1. The Chief Compliance Officer shall have principal responsibility for reporting to the President and senior management, or, if circumstances warrant, to the Board of Trustees. The Chief Compliance Officer shall consult with those who will investigate allegations of improper misconduct.
2. In some instances, a funding entity or regulatory agency may require a report of an allegation of improper conduct. The Chief Compliance Officer, in consultation with the administrators of the affected area, will determine the nature and timing of such communications.
3. Allegations of suspected losses of money, securities or other property shall be reported to the Assistant Vice President of Risk Management. The Office of Risk Management shall report such matters pursuant to the terms of any contracts with insurance or bonding companies.
4. In the event that any person with a reporting obligation believes that there is a conflict of interest on the part of the person to whom the allegations of suspected Improper Conduct are to be reported, the report of Improper Conduct shall be made to the next higher level of authority.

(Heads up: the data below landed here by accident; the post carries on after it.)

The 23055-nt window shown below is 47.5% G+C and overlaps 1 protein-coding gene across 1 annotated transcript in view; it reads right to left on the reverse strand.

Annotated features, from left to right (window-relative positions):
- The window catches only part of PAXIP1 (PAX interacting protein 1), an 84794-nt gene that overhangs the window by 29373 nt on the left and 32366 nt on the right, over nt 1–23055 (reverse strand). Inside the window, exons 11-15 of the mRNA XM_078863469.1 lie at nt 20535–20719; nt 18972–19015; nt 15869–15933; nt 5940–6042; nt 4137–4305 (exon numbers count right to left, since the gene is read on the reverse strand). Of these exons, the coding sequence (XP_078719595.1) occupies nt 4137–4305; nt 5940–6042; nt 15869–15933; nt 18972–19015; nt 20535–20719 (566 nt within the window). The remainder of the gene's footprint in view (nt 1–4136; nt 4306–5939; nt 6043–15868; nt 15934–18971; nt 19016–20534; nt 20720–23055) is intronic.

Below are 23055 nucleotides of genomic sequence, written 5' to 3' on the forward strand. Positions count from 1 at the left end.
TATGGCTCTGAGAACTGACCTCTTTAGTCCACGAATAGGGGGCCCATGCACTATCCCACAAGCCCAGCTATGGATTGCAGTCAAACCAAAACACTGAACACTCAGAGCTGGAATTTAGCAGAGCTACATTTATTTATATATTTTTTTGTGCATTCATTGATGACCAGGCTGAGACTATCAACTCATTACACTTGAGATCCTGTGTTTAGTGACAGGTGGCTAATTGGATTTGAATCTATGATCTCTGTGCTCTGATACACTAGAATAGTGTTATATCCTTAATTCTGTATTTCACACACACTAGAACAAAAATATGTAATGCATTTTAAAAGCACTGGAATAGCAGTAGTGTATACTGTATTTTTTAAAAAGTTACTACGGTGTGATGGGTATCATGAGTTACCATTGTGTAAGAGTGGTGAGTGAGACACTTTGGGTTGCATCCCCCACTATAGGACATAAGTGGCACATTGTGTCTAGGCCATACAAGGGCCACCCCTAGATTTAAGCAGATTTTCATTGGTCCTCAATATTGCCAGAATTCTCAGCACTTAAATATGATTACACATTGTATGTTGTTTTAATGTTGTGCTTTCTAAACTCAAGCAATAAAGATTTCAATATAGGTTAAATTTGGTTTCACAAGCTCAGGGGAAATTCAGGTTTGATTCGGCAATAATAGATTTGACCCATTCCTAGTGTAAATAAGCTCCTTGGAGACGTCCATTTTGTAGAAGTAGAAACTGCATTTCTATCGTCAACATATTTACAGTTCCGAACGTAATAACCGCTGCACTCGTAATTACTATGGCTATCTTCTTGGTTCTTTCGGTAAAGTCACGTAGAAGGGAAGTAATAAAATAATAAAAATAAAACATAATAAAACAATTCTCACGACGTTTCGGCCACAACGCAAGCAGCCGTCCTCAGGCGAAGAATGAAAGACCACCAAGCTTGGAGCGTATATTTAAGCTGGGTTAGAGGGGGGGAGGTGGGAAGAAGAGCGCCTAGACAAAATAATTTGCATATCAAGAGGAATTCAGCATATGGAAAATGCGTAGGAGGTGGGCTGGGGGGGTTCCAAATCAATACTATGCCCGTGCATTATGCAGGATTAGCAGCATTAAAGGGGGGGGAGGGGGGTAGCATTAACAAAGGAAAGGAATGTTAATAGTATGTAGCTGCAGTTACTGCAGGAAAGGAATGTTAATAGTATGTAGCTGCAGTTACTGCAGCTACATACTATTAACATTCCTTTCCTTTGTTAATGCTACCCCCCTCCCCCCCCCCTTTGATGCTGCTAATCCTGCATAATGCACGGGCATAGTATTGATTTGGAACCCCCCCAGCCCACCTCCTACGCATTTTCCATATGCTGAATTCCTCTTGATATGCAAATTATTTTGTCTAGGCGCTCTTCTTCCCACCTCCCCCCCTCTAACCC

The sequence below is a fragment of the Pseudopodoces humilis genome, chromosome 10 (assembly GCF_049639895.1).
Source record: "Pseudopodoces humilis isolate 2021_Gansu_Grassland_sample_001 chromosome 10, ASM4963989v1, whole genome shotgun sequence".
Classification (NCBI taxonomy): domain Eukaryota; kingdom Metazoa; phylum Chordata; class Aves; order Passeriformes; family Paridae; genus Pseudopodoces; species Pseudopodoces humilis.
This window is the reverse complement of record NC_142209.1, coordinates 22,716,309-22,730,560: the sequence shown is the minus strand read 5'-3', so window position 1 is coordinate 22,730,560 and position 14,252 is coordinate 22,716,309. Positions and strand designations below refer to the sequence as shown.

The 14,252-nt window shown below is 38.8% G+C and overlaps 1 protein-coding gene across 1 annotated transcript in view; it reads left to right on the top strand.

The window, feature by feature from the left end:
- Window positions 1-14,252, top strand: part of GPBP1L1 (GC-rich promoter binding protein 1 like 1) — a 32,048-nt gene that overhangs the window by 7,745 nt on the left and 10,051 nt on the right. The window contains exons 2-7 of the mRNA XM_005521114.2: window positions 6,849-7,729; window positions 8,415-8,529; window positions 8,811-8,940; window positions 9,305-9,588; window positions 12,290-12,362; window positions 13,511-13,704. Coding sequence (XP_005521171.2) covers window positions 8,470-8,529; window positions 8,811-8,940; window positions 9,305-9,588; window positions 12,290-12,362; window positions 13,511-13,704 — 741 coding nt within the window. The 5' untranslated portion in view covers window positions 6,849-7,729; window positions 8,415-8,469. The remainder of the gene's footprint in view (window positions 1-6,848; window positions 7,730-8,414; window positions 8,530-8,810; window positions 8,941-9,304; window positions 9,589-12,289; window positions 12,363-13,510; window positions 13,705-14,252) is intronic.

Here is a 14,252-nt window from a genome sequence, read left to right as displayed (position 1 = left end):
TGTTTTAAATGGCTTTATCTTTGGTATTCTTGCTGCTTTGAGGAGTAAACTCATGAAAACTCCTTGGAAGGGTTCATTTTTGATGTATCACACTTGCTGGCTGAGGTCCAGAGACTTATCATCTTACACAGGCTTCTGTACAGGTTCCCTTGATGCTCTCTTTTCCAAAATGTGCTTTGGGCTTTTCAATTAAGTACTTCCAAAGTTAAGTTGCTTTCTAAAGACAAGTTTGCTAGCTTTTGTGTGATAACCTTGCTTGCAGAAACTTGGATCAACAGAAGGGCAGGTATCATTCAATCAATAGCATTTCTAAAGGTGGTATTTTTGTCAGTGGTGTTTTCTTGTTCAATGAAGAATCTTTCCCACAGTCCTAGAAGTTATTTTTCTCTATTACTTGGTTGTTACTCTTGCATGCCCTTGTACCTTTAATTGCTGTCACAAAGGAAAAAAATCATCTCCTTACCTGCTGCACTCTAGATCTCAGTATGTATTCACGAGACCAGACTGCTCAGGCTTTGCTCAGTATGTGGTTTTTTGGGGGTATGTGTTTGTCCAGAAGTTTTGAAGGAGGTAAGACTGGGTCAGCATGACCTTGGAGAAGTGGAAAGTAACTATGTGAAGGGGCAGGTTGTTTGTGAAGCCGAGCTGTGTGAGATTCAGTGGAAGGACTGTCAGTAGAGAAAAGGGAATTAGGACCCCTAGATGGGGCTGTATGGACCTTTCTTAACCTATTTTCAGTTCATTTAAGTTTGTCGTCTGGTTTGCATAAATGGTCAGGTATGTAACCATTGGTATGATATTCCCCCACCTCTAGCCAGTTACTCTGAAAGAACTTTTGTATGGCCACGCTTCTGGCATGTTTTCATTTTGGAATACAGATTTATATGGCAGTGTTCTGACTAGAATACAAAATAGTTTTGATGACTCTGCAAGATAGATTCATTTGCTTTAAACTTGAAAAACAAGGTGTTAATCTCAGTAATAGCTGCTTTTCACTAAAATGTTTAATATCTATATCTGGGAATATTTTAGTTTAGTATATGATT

1. Reporters frequently make their reports in confidence. To the extent possible within the limitations of law and policy and as determined by the need to conduct a competent investigation, confidentiality shall be maintained. Reporters should be cautioned that their identity may become known for reasons beyond the control of the investigators or University administrators. Reporters should be prepared to be interviewed by the investigator. If there is a self-disclosure, the University is no longer obligated to maintain confidentiality. Some acts or omissions that are reported as Improper Conduct may have to be reported to law enforcement authorities pursuant to mandatory reporting laws or other rules and regulations imposed upon the University. Accordingly, it may not be possible to guarantee that confidentiality will be maintained at all times.